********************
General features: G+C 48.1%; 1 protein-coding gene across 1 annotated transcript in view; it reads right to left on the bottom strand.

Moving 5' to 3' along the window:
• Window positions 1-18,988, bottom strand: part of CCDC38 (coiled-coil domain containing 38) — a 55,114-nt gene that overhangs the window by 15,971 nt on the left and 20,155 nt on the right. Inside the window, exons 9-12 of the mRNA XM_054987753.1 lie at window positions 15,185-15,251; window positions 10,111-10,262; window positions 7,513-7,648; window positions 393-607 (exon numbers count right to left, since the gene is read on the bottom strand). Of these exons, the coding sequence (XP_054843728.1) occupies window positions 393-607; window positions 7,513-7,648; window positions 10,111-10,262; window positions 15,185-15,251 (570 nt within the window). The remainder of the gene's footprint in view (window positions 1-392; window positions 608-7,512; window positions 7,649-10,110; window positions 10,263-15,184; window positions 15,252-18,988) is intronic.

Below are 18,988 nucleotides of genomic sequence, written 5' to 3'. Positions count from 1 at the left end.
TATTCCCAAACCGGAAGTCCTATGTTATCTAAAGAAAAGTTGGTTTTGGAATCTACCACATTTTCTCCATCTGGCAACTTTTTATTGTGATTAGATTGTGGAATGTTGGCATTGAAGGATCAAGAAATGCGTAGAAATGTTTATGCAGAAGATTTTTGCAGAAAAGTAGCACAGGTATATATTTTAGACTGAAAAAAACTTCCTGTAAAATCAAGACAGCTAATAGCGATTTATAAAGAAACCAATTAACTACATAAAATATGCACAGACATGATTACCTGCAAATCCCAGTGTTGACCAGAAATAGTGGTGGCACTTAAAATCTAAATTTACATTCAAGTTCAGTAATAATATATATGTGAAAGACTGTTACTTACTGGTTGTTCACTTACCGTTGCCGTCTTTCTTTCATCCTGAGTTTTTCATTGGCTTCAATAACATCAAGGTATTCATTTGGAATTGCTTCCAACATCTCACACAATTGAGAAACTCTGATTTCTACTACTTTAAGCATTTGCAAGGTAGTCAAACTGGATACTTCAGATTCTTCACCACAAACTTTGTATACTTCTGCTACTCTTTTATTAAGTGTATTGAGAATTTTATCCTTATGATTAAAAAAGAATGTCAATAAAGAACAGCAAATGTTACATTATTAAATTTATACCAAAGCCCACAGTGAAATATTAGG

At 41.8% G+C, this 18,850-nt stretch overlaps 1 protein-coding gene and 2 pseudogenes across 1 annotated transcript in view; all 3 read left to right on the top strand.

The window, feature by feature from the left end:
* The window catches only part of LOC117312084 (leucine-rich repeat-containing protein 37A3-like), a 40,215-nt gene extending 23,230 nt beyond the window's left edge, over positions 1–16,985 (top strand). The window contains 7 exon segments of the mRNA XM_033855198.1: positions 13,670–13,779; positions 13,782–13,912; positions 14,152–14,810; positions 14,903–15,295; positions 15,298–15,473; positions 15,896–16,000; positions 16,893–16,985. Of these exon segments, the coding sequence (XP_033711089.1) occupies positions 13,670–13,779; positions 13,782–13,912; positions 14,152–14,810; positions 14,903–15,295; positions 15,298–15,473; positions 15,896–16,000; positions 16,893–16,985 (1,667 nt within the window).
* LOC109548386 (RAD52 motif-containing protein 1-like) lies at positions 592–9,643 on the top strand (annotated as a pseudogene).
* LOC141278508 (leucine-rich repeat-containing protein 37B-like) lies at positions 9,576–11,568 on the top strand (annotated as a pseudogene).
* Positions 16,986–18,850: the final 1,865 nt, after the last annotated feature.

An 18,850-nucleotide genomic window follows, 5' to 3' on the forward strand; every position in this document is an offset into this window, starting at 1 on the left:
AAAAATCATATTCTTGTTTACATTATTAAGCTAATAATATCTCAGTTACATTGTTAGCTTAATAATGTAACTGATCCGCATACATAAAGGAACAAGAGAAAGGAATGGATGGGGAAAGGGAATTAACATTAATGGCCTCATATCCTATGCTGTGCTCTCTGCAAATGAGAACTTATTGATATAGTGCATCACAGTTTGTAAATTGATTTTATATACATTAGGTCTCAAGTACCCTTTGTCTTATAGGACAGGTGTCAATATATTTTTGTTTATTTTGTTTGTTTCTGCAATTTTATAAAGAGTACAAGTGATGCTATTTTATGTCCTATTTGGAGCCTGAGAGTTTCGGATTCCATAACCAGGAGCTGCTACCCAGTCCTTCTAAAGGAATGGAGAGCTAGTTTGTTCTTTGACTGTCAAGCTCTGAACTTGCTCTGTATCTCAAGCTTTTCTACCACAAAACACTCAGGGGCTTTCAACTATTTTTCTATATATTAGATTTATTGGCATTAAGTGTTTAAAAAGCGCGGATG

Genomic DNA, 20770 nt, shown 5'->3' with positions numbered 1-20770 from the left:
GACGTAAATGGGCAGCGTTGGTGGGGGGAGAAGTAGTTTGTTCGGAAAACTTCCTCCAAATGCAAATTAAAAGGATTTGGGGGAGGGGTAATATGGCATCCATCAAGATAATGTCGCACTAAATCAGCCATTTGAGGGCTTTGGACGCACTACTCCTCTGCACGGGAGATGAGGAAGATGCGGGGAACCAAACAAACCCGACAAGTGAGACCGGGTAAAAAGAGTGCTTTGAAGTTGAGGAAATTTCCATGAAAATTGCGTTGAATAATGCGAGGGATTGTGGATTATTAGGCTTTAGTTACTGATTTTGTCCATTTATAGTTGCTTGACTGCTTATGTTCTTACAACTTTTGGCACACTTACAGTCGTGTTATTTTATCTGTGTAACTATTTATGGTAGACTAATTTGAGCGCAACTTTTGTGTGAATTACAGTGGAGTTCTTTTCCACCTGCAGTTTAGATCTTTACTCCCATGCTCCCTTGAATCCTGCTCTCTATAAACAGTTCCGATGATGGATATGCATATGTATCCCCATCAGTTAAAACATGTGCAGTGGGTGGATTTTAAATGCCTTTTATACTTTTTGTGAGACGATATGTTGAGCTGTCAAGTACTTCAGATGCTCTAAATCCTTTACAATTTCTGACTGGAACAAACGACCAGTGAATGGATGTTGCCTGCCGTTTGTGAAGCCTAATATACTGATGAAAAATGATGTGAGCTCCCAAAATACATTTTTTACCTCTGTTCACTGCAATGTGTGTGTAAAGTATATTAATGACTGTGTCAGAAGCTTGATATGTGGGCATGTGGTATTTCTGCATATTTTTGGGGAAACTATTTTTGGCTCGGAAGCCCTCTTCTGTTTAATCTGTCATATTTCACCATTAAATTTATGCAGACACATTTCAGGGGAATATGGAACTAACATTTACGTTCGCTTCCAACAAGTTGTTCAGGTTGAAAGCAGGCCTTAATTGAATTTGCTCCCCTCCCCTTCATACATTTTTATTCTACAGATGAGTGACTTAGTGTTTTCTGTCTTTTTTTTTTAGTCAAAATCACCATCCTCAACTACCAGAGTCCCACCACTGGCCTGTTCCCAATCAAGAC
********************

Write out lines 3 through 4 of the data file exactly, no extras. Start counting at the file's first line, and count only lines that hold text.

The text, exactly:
• Window positions 1-18,988, bottom strand: part of CCDC38 (coiled-coil domain containing 38) — a 55,114-nt gene that overhangs the window by 15,971 nt on the left and 20,155 nt on the right. Inside the window, exons 9-12 of the mRNA XM_054987753.1 lie at window positions 15,185-15,251; window positions 10,111-10,262; window positions 7,513-7,648; window positions 393-607 (exon numbers count right to left, since the gene is read on the bottom strand). Of these exons, the coding sequence (XP_054843728.1) occupies window positions 393-607; window positions 7,513-7,648; window positions 10,111-10,262; window positions 15,185-15,251 (570 nt within the window). The remainder of the gene's footprint in view (window positions 1-392; window positions 608-7,512; window positions 7,649-10,110; window positions 10,263-15,184; window positions 15,252-18,988) is intronic.

Below are 18,988 nucleotides of genomic sequence, written 5' to 3'. Positions count from 1 at the left end.